In Levenson's own words, "We knew we were onto something, in terms of changing the face of the business. Bernbach was always urging us to find ways to attract attention, but also to make the product the star. That's what it was about. You can overlay all kinds of fancy language on top of that, but in the end it's about making somebody want what you're selling. We were working against what the conventional advertising norms were at the time. (Bill) cared more about how someone would approach a problem and find the heart of the matter. And put it down in some way that it hadn't been put down before."
And Levenson did just that when he responded to a contest from Time Magazine in the late 1960's. Ad agencies were invited to create an advertisement in the public interest. Levenson penned a manifesto for the ad industry that conveys so much honesty and respect for the profession and its constituents that it still resonates with incredible power today (and it won the contest). The original advertisement titled “DO THIS OR DIE” is attached bellow followed by the copy.
DO THIS OR DIE.
Is this ad some kind of trick? No. But it could have been. And at exactly that point rests a do or die decision for American business. We in advertising, together with our clients, have all the power and skill to trick people. Or so we think. But we're wrong. We can't fool any of the people any of the time. There is indeed a twelve-year-old mentality in this country; every six-year-old has one. We are a nation of smart people. And most smart people ignore most advertising because most advertising ignores smart people. Instead we talk to each other. We debate endlessly about the medium and the message. Nonsense. In advertising, the message itself is the message. A blank page and a blank television screen are one and the same. And above all, the messages we put on those pages and on those television screens must be the truth. For if we play tricks with the truth, we die.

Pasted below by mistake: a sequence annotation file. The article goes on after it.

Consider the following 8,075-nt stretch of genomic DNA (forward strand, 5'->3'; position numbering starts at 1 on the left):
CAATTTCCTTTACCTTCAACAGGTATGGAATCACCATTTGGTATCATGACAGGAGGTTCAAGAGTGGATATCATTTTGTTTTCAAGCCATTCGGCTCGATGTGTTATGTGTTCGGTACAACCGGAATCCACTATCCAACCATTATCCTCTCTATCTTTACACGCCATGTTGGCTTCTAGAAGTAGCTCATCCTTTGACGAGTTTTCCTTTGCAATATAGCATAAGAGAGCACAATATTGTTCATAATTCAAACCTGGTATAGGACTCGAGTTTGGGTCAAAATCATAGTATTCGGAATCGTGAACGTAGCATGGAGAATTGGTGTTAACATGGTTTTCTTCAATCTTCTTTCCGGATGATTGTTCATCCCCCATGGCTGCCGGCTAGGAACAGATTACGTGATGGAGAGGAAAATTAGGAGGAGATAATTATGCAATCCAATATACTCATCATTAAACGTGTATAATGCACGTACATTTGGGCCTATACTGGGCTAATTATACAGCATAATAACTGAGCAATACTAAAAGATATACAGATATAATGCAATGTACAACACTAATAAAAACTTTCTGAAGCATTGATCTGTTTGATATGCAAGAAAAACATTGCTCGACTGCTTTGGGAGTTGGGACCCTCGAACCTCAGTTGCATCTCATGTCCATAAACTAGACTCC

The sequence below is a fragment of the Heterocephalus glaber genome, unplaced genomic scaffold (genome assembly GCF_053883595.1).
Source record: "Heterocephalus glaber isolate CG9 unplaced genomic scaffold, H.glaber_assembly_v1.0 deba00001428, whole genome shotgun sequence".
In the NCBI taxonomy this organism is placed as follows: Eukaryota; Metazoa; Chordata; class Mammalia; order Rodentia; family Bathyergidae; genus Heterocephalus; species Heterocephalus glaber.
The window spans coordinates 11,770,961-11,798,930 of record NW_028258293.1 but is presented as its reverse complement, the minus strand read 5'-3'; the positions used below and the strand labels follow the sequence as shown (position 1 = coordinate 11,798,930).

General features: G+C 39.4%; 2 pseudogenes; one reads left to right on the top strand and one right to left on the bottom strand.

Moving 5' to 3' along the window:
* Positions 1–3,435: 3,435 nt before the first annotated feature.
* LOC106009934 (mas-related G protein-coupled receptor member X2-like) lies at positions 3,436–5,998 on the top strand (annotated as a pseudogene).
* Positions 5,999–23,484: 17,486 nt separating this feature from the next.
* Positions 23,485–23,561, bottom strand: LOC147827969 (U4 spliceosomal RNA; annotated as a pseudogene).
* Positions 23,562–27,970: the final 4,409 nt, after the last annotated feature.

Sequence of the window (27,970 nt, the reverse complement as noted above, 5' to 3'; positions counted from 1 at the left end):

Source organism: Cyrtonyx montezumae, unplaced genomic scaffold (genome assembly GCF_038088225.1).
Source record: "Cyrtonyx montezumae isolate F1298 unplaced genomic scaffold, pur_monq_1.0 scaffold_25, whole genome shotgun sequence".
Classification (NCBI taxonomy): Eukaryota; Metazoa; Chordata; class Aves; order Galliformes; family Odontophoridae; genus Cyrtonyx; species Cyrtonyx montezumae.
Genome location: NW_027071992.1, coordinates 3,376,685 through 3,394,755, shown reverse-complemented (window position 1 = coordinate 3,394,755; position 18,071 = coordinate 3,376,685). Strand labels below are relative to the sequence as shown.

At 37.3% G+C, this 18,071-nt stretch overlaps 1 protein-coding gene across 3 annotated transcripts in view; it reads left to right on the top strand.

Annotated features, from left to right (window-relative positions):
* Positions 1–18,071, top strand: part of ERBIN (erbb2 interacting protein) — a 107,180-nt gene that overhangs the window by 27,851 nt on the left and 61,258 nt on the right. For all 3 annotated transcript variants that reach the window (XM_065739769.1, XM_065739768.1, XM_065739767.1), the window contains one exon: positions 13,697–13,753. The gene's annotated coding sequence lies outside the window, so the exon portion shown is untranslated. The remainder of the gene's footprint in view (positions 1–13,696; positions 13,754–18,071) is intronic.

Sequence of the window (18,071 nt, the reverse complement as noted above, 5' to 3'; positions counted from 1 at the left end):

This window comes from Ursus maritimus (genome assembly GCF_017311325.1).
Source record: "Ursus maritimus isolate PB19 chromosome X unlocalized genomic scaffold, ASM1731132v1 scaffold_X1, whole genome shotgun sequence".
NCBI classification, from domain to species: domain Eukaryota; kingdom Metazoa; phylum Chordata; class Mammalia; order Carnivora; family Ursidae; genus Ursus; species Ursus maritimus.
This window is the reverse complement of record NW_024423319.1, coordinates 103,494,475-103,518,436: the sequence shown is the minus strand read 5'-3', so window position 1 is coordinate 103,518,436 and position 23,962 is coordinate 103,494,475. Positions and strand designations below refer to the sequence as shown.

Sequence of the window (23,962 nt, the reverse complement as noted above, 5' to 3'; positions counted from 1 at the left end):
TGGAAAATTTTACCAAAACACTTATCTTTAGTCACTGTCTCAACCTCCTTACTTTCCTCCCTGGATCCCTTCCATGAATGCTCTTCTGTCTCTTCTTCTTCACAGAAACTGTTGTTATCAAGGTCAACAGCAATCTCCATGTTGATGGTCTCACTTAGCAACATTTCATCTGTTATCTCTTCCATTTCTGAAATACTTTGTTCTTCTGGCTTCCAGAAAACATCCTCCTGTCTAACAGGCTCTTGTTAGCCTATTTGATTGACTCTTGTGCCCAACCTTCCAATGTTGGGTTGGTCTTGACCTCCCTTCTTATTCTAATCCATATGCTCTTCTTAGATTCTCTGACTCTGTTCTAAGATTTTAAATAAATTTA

Now. The other side of the coin. Telling the truth about a product demands a product that's worth telling the truth about. Sadly, so many products aren't. So many products don't do anything better. Or anything different. So many don't work quite right. Or don't last. Or simply don't matter. If we also play this trick, we also die. Because advertising only helps a bad product fail faster. No donkey chases the carrot forever. He catches on. And quits. That's the lesson to remember. Unless we do, we die. Unless we change, the tidal wave of consumer indifference will wallop into the mountain of advertising and manufacturing drivel. That day we die. We'll die in our marketplace. On our shelves. In our gleaming packages of empty promises. Not with a bang. Not with a whimper. But by our own skilled hands. DOYLE DANE BERNBACH INC.
The Designer: John Maeda
RISD president John Maeda’s book, The Laws of Simplicity, contains only about 100 pages, but it is one of my favorites. It has some insights that apply as easily to arranging your living room as to designing a visionary product. Maeda notes: "Humans want 'more' (food, storage, stuff). So 'more' is an important marketing concept. But while humans want more, design is about less. Yahoo design is about more. Google design is about less." Maeda’s manifesto elaborates on 10 laws for business, design, and life:
- Reduce: The simplest way to achieve simplicity is through thoughtful reduction.
- Organize: Organization makes a system of many appear fewer.
- Time: Savings in time feel like simplicity.
- Learn. Knowledge makes everything simpler.
- Differences: Simplicity and complexity need each other.
- Context: What lies in the periphery of simplicity is definitely not peripheral.
- Emotion: More emotions are better than less.
- Trust: In simplicity we trust.
- Failure: Some things can never be made simple.
- The One: Simplicity is about subtracting the obvious, and adding the meaningful.
The Writer: Leo Tolstoy
Tolstoy’s “Rules for life” is a manifesto originally written when he was 18 years old. It contains some useful gems. In particular, the notion of managing your energy and prioritizing based on goals (no. 5), and of managing your finances wisely by always keeping a low overhead (no. 9 & 10).